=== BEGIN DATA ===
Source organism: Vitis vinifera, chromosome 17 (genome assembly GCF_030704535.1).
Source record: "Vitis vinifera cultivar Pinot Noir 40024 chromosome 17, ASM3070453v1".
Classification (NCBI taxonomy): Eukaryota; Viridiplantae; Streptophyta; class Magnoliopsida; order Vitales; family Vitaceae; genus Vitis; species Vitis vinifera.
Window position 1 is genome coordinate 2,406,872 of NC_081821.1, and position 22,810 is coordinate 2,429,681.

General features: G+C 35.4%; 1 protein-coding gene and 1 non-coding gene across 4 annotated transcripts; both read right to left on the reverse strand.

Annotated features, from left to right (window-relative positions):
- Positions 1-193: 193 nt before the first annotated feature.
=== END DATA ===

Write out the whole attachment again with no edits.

Source organism: Vitis vinifera, chromosome 17 (genome assembly GCF_030704535.1).
Source record: "Vitis vinifera cultivar Pinot Noir 40024 chromosome 17, ASM3070453v1".
Classification (NCBI taxonomy): Eukaryota; Viridiplantae; Streptophyta; class Magnoliopsida; order Vitales; family Vitaceae; genus Vitis; species Vitis vinifera.
Window position 1 is genome coordinate 2,406,872 of NC_081821.1, and position 22,810 is coordinate 2,429,681.

General features: G+C 35.4%; 1 protein-coding gene and 1 non-coding gene across 4 annotated transcripts; both read right to left on the reverse strand.

Annotated features, from left to right (window-relative positions):
- Positions 1-193: 193 nt before the first annotated feature.